• Mel
      September 16, 2013 at 9:22 PM

      Thanks Jill. I think it’s partly my fault for not addressing it sooner. I was too busy licking my wounds. I try not to do it to my dogs either. I wish I had been better at that when I was younger and a new dog owner.

  8. September 16, 2013 at 8:34 AM

    Great thoughts. It is so true in every part of our lives, sadly. You know what they say about the word assume….it makes an ass of u and me.

    • Mel
      September 16, 2013 at 9:21 PM

      Yes indeed Miss Roxy. I definitely do.

  9. September 16, 2013 at 1:55 PM

    I was blamed for almost two years for chewing electrical cords around the house when it was my cat bro Bert the whole time! Humans definitely do get it wrong sometimes!

    • Mel
      September 16, 2013 at 9:17 PM

      Oh no Miss Emma! Say it ain’t so! So glad your human figured it out.

  10. September 16, 2013 at 3:04 PM

    If our dogs misbehaved, they would often look guilty or upset, but we learned that they only looked that way because we raised our voices. I think I’ve always tried to be good at trying to figure out why they have misbehaved. Hubby would get frustrated when Sheba would dig holes in the yard, “why does she do that??” She was never misbehaving, it was just fun to dig holes! Now that Kobi is getting older there have been some new issues, so we are learning again that we need to try to figure out why he does some things wrong. He doesn’t listen, because he doesn’t hear us sometimes. Or he has an accident in the house simply because he forgets he needs to go out every so often….so we’ve learned to go back to the puppy days, and make sure he goes out on a regular basis whether he’s looking to or not!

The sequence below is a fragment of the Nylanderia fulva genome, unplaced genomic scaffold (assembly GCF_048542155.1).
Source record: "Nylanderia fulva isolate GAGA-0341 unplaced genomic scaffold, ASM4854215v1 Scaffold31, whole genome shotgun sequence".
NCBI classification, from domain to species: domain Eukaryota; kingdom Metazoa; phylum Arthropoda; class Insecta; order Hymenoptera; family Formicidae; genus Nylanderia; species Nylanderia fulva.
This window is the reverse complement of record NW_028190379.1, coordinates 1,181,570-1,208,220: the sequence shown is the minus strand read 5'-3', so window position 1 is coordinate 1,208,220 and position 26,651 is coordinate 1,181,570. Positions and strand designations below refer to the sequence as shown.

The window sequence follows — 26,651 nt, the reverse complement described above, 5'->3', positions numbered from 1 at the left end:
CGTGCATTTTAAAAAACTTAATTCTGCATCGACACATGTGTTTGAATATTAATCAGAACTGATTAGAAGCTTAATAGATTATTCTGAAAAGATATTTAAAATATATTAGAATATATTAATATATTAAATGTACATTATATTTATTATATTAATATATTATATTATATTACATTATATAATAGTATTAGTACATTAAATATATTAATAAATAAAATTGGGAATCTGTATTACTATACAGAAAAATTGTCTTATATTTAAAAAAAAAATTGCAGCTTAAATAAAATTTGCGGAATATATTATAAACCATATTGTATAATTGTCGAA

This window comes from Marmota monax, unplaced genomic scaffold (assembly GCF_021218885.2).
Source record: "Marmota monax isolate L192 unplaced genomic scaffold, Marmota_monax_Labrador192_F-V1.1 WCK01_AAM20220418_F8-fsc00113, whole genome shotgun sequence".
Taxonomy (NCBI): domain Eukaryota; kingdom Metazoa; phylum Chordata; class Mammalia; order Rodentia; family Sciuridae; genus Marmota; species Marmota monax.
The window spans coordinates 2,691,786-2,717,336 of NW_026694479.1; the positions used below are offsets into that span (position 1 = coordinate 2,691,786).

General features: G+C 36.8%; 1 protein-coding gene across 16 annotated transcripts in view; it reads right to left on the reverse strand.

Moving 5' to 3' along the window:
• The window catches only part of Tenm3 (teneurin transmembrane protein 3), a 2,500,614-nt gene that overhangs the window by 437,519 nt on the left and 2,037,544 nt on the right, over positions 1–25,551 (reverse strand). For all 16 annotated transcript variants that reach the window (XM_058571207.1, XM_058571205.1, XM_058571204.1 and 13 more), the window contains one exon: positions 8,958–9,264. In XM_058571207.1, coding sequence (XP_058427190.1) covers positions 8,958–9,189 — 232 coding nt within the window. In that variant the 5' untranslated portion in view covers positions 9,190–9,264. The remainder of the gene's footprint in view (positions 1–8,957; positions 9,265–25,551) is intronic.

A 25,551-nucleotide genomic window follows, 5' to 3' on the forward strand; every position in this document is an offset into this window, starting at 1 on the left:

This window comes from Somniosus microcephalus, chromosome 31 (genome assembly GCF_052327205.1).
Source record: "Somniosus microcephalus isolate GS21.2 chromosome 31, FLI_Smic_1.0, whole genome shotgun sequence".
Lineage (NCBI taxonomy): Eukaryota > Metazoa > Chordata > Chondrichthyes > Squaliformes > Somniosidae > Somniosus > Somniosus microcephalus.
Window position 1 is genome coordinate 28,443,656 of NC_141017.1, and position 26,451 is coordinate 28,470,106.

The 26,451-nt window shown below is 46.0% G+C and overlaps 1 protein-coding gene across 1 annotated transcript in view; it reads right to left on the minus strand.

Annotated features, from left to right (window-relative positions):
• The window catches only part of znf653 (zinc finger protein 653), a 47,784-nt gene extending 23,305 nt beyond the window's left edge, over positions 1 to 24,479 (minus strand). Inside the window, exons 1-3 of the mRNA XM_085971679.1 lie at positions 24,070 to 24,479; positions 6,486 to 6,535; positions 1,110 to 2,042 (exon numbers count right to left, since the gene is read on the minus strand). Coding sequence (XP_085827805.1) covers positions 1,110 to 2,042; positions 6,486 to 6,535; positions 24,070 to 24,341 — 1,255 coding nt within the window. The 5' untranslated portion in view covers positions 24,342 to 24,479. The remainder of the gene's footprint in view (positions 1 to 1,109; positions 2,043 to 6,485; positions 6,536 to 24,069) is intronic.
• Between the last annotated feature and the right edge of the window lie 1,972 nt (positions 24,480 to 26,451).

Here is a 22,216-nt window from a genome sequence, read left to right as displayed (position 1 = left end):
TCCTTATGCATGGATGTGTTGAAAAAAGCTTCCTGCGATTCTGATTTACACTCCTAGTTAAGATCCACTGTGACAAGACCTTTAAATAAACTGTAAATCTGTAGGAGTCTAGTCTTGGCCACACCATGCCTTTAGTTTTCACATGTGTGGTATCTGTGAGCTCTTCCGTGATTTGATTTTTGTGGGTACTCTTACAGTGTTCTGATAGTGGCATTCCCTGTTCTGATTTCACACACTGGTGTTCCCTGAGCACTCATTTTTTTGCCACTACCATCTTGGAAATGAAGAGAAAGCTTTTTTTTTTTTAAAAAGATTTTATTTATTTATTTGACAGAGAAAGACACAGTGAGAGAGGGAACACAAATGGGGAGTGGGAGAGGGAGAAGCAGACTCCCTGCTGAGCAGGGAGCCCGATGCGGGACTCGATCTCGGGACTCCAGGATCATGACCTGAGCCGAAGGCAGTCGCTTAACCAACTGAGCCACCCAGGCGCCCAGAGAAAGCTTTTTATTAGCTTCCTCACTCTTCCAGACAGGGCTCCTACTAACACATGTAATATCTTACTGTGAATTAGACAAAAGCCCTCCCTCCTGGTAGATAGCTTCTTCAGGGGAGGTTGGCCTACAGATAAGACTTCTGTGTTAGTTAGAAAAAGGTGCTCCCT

• Mel
      September 16, 2013 at 9:17 PM

      It can be tough when they start to regress Jan. Your dogs are lucky to have you. They are safe knowing you will always watch for what they are telling you.

  11. September 16, 2013 at 8:13 PM

    Such good advice – for humans as well as for dogs. Judgement without facts is always a bad thing.

    • Mel
      September 16, 2013 at 9:16 PM

      Thanks SlimDoggy. I agree. Congrats on your new program btw!

  12. September 19, 2013 at 6:01 PM

    There is a classic story about Gelert the Irish Wolfhound, which speaks to your post. Gelert was given to Prince Llewelyn of Wales by King John of England in the year 1210.

    As the legend goes, the prince left Gelert to protect his baby, while he was out. When he returned home he found the cradle overturned and the baby missing. Gelert had blood about him. The prince thought the dog had killed the baby. He kills Gelert instantly with a sword. Only to find the baby safe underneath the cradle and a dead wolf nearby.

    The prince was devastated and is said to have never smiled again.

    Abridged from http://www.owning-a-giant-dog.com/Gelert.html
    Retrieved September 19, 2013.

  13. kimberlygauthier
    September 19, 2013 at 11:14 PM

    This is a frustration of mine. When I think of how many people surrender their dog, because they all of a sudden developed a bad behavior, I get sad. I actually overheard a woman talking about how she encouraged a friend to have her “bad dog” put down if it couldn’t behave. I knew the woman so I asked if her friend had considered hiring a dog trainer; she acted as if I suggested hiring a witch doctor. So sad 😦

    • Mel
      September 20, 2013 at 5:53 AM

      Ugh! That just makes my blood boil Kimberly. I wonder if she would put her kids down if they misbehaved?